test_file_writer = csv.writer(test_file,
                                     delimiter = ',',
                                     quotechar = '"',
                                     quoting=csv.QUOTE_MINIMAL)
       for day in data:
           rawts = day['time']
           ts = datetime.utcfromtimestamp(rawts).strftime('%Y-%m-%d %H:%M:%S')
           o = day['open']
           h = day['high']
           l = day['low']
           c = day['close']
           vfrom = day['volumefrom']
           vto = day['volumeto']
           entry = [ts, o, h, l, c, vfrom, vto, fiat]
           test_file_writer.writerow(entry)
   progress3 = progress3 + 1
   print('processed ' + str(fiat))
   print(str(progress3) + ' currencies out of  17 written')
print('Done getting price data for eth. See eth_prices.csv for result')

After running the script, you will receive four CSV files:

python crypto_data_extraction.py

Step 3: Load the dataset into TimescaleDB

To proceed, be sure you have a working installation of TimescaleDB.

Setup our schema

Now all our hard work in Step 1 comes in handy! We will use the SQL script we created to setup our instance of TimescaleDB. If you don't want to enter the SQL script by yourself, you can always download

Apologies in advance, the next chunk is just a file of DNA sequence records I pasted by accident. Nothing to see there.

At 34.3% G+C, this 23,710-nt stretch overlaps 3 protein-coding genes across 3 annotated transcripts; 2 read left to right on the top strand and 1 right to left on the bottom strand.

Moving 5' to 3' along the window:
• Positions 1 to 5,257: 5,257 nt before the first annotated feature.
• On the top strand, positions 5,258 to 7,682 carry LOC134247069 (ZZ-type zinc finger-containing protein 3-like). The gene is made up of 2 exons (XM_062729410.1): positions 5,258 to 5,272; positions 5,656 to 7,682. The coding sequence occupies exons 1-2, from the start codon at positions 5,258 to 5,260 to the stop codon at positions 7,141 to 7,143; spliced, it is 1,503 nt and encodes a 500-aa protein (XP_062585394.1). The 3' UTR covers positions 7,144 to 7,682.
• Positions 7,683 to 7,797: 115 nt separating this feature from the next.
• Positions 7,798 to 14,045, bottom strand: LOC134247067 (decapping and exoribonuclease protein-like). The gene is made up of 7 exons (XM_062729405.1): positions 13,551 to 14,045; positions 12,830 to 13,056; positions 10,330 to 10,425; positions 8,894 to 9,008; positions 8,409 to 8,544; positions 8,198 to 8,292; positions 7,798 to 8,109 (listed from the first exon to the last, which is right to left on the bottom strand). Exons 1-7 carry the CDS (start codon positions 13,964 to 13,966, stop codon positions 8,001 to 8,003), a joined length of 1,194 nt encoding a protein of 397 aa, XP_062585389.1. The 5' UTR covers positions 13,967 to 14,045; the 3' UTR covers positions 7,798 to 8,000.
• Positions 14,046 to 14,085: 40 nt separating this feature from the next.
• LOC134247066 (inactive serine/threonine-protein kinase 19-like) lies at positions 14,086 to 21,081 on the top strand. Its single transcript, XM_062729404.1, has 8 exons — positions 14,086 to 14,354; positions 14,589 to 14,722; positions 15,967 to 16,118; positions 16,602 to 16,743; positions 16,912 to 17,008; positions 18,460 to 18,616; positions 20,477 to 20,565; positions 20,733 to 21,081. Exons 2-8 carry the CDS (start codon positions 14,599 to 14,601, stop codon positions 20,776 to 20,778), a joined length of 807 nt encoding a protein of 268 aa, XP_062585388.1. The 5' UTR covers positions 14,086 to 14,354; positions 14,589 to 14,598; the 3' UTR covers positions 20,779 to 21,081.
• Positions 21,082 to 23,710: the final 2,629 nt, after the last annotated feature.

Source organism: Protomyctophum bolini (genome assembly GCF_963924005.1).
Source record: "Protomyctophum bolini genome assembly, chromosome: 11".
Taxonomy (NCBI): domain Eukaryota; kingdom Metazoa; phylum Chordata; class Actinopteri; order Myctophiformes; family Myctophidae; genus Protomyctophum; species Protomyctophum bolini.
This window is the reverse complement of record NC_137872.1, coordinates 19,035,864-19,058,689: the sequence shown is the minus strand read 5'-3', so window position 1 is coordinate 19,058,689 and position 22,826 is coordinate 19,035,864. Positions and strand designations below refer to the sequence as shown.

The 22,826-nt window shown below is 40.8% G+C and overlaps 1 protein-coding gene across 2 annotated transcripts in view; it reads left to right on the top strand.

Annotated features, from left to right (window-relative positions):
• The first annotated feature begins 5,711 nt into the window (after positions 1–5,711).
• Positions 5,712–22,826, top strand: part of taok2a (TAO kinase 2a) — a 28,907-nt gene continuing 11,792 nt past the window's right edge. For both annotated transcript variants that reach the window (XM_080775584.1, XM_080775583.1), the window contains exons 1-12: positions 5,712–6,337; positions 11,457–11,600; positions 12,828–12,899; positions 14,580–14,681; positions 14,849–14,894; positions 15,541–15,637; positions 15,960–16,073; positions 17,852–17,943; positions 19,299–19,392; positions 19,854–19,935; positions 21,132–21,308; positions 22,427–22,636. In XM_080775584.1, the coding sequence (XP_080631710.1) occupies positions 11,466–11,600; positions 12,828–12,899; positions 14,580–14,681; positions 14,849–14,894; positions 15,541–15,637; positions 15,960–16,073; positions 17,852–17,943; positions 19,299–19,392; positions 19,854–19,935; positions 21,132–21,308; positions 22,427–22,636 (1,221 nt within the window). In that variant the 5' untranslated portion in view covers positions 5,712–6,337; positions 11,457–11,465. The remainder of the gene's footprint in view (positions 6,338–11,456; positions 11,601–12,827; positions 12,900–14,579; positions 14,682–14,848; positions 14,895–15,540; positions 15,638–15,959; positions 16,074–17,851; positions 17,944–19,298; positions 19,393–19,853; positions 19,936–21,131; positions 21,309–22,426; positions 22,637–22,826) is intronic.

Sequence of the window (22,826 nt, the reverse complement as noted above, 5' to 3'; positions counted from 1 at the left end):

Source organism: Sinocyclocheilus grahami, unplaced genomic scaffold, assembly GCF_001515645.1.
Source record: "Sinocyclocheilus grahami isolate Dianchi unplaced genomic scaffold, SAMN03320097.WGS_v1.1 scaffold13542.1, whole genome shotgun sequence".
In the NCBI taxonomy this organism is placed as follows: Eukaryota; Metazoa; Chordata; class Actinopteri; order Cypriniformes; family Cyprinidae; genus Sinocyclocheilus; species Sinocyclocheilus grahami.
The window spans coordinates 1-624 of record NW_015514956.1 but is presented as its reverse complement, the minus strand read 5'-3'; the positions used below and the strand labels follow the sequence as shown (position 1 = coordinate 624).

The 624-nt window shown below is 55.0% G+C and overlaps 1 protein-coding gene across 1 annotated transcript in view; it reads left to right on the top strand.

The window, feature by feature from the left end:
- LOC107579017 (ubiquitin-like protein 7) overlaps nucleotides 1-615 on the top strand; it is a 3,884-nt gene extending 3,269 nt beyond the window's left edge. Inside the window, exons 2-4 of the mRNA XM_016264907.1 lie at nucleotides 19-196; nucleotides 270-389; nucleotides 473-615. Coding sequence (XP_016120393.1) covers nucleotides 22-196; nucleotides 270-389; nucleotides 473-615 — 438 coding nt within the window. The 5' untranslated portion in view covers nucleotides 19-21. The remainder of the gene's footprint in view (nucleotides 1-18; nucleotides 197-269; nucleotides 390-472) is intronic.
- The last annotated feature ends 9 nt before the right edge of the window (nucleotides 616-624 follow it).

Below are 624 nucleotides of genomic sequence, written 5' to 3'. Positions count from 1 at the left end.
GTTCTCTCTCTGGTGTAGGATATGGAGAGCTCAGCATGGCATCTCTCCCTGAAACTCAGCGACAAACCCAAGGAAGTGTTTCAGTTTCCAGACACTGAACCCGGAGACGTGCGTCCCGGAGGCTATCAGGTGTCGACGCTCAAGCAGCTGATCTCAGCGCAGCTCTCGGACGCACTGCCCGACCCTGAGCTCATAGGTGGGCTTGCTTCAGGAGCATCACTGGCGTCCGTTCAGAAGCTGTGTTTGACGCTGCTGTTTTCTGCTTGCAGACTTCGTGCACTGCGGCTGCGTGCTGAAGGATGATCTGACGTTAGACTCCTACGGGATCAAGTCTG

.

Let's first login to our TimescaleDB instance. Locate your host, port, and password and then connect to the database:

psql -x "postgres://tsdbadmin:{YOUR_PASSWORD_HERE}@{YOUR_HOSTNAME_HERE}:{YOUR_PORT_HERE}/defaultdb?sslmode=require"

From the psql command line, we need to first create a database. Let's call it crypto_data:

CREATE DATABASE crypto_data;
\c crypto_data
CREATE EXTENSION IF NOT EXISTS timescaledb CASCADE;

From your shell prompt, we will now apply our schema creation script to the database like this:

psql -x "postgres://tsdbadmin:{YOUR_PASSWORD_HERE}@{|YOUR_HOSTNAME_HERE}:{YOUR_PORT_HERE}/crypto_data?sslmode=require" < schema.sql

Your output should look something like this:

NOTICE:  00000: table "currency_info" does not exist, skipping
LOCATION:  DropErrorMsgNonExistent, tablecmds.c:1057
DROP TABLE
Time: 78.384 ms
CREATE TABLE
Time: 87.011 ms
NOTICE:  00000: table "btc_prices" does not exist, skipping
LOCATION:  DropErrorMsgNonExistent, tablecmds.c:1057
DROP TABLE
Time: 77.094 ms
CREATE TABLE
Time: 79.815 ms
NOTICE:  00000: table "crypto_prices" does not exist, skipping